Several T-cell–extrinsic suppressive mechanisms also have been implicated at the tumor site. The circulating number of CD4+CD25+FoxP3+ Tregs has been reported to be increased in patients with several types of advanced cancer (15, 23). Tregs are a subpopulation of T cells that express high levels of the transcriptional regulator FoxP3 and inhibit the activation of conventional T cells (24, 25). Tregs also have been found at increased numbers within the tumor microenvironment, as detected using FoxP3 reverse transcription-PCR or analysis of FoxP3+ cells by flow cytometry or immunohistochemistry (2628). Preclinical models depleting Tregs using anti-CD25 monoclonal antibodies cells have shown improved tumor control in vivo (29), although this intervention alone usually does not promote complete tumor rejection. Using FoxP3-green fluorescent protein knock-in mice generated by the Rudensky laboratory, we have recently examined complete depletion of Tregs by sorting for green fluorescent protein–negative cells and using these for adoptive transfer in vivo. Like CD25 depletion, this does result in improved tumor control but fails to lead to complete rejection.2

2

J. Kline and T. Gajewski, unpublished data.

Still, these results clearly implicate the FoxP3+ T-cell population as having negative regulatory properties in the tumor context.

A third important negative regulatory pathway seems to be engagement of the inhibitory receptor PD-1 on T cells by PD-L1 expressed by tumor cells. PD-1 is a receptor expressed by activated T cells, which mediates inhibition of T-cell activation (30) likely through the recruitment of tyrosine phosphatases (31). The vast majority of melanomas and other tumors express PD-L1 either constitutively or in response to IFN-γ exposure (32). Interfering with PD-L1/PD-1 interactions has been shown to yield improved T-cell effector function in vitro and augmented tumor control in vivo (33, 34).

Metabolic dysregulation represents a fourth potential escape mechanism. The tryptophan-catabolizing enzyme indoleamine 2,3-dioxygenase (IDO) is expressed in a subset of metastatic melanoma tumor sites. Although expression by tumor cells themselves has been reported (35), in some settings IDO seems to be expressed by infiltrating dendritic-like cells and endothelial cells (36). IDO has been implicated in immunologic tolerance at the maternal/fetal interface, and its activity has been shown to lead to T-cell dysfunction and also apoptosis (37, 38). Other model systems have implicated another amino acid–catabolizing enzyme, arginase, which can be produced by myeloid lineage cells and lead to T-cell dysfunction (15, 39).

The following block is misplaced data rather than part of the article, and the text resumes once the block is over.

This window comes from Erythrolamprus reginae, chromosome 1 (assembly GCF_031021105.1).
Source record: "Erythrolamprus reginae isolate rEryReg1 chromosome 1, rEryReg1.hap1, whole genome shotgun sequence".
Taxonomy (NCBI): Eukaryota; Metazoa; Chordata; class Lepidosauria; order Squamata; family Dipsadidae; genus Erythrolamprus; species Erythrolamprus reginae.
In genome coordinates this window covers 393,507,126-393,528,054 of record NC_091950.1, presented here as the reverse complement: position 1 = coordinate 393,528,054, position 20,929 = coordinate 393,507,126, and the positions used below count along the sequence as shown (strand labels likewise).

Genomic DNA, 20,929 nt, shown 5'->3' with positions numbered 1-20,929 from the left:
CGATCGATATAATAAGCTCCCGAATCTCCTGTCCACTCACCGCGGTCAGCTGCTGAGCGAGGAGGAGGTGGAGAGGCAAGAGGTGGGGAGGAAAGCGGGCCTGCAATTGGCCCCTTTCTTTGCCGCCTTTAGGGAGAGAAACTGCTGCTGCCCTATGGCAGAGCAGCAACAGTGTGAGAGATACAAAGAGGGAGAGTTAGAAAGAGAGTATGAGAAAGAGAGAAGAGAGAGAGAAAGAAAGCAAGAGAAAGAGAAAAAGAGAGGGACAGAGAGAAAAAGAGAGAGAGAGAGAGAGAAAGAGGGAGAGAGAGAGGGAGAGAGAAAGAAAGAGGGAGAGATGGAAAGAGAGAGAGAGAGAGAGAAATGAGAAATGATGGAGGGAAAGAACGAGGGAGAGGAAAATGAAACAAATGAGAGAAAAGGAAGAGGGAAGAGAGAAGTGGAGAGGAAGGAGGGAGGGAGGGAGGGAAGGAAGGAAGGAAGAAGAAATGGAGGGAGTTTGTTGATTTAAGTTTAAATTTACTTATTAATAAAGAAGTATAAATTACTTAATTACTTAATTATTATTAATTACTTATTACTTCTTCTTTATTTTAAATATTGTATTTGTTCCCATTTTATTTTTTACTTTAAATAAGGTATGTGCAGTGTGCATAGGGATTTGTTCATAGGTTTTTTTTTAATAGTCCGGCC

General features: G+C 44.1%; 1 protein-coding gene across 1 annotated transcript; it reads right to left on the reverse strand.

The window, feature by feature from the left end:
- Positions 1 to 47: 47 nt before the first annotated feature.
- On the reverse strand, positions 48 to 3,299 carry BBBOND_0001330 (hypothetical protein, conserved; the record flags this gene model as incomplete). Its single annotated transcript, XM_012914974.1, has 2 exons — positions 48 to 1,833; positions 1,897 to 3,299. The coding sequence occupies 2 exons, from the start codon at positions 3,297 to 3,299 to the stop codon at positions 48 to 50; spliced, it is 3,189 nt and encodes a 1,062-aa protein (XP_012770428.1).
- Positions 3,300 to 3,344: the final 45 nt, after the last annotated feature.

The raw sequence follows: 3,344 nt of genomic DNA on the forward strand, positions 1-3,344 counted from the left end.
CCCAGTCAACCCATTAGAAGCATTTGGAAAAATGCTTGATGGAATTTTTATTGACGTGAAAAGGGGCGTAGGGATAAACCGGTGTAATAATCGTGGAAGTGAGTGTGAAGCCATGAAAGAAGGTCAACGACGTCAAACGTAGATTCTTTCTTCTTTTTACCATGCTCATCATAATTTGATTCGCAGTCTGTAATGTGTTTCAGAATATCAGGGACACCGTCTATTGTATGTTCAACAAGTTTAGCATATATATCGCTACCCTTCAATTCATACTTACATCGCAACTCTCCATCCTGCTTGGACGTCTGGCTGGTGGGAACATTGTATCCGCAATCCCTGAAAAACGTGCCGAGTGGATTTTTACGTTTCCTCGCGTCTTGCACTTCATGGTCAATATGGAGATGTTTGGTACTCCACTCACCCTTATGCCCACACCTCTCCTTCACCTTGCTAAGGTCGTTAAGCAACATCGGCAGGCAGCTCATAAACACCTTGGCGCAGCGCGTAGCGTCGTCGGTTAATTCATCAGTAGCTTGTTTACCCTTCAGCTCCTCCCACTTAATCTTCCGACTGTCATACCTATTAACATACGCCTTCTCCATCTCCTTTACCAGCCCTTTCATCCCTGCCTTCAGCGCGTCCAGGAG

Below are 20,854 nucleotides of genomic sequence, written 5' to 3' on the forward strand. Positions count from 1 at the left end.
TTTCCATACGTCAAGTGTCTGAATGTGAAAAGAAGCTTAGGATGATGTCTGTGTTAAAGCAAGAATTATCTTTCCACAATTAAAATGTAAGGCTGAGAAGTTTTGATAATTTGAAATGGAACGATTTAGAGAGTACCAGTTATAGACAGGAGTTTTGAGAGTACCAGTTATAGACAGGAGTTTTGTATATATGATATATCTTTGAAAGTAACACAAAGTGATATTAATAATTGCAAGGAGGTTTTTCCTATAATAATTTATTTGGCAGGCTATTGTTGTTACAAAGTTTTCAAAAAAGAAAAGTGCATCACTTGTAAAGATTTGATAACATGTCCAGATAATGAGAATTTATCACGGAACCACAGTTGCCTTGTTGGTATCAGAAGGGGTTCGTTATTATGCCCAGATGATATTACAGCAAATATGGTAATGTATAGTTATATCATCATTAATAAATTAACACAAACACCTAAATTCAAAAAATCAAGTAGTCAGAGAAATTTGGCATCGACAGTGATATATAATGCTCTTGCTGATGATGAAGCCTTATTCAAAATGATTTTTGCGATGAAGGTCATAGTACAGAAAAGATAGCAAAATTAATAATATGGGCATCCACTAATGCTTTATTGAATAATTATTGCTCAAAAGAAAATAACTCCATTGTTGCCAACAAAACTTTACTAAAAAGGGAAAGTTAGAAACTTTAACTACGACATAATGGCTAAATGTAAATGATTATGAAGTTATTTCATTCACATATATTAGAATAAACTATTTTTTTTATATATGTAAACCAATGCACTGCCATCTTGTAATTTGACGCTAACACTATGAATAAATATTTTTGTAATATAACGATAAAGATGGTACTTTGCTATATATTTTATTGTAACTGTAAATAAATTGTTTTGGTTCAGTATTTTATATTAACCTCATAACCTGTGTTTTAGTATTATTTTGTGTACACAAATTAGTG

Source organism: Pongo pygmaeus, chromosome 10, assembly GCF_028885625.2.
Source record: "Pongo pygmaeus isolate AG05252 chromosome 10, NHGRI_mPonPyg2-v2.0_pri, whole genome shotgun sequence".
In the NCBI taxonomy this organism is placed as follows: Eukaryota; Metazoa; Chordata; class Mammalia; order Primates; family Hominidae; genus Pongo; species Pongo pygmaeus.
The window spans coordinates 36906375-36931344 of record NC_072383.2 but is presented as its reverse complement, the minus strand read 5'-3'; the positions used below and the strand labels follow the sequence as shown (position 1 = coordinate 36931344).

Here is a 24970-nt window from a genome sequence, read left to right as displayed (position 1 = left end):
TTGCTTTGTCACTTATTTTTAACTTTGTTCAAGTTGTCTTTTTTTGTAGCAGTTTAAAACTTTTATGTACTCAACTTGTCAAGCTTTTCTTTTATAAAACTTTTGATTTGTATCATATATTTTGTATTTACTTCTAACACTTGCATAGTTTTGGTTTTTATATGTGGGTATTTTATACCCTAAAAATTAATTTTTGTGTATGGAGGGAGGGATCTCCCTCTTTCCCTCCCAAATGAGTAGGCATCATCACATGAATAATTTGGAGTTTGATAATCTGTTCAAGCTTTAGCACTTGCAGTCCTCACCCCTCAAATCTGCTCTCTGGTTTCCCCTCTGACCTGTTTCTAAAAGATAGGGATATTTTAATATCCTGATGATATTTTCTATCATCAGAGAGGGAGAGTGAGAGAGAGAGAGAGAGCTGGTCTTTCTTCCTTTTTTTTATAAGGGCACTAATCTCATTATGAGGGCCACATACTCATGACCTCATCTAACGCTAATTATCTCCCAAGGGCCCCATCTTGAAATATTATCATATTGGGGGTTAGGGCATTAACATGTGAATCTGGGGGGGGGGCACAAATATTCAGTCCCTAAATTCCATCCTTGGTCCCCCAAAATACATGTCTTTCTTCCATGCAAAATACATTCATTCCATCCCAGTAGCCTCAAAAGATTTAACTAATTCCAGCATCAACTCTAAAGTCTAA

Additional negative regulatory mechanisms that may be involved at the level of the tumor microenvironment include the soluble factors transforming growth factor-β (40) and interleukin-10 (41), the inhibitory ligand B7-H4 (42), the activity of inducible nitric oxide synthase (43, 44), glucose deprivation (45), and inhibition by other regulatory cell populations in addition to thymically derived Tregs. An illustration of key negative regulatory mechanisms within the tumor microenvironment is represented in Fig. 2. It is important to note that most melanoma metastases seem to have multiple negative regulatory factors in play simultaneously, implying that uncoupling two or more inhibitory mechanisms may be required for maximal therapeutic benefit. The relative contribution of each of these inhibitory processes in human metastatic melanoma will require careful systematic analysis in future studies.

Fig. 2.

Suppressive mechanisms that have been identified in human melanoma metastases and validated mechanistically in preclinical studies. The negative regulatory influences of T-cell anergy resulting from insufficient B7 costimulation, extrinsic suppression by FoxP3+ Tregs, ligation of PD-1 on T cells by PD-L1 on tumor cells, and amino acid catabolism through IDO and arginase all have been validated mechanistically in preclinical models. These elements seem to result in defective T cells that fail to produce cytokines and lyse target cells. DC, dendritic cell; Mφ, macrophage.

Fig. 2.

Suppressive mechanisms that have been identified in human melanoma metastases and validated mechanistically in preclinical studies. The negative regulatory influences of T-cell anergy resulting from insufficient B7 costimulation, extrinsic suppression by FoxP3+ Tregs, ligation of PD-1 on T cells by PD-L1 on tumor cells, and amino acid catabolism through IDO and arginase all have been validated mechanistically in preclinical models. These elements seem to result in defective T cells that fail to produce cytokines and lyse target cells. DC, dendritic cell; Mφ, macrophage.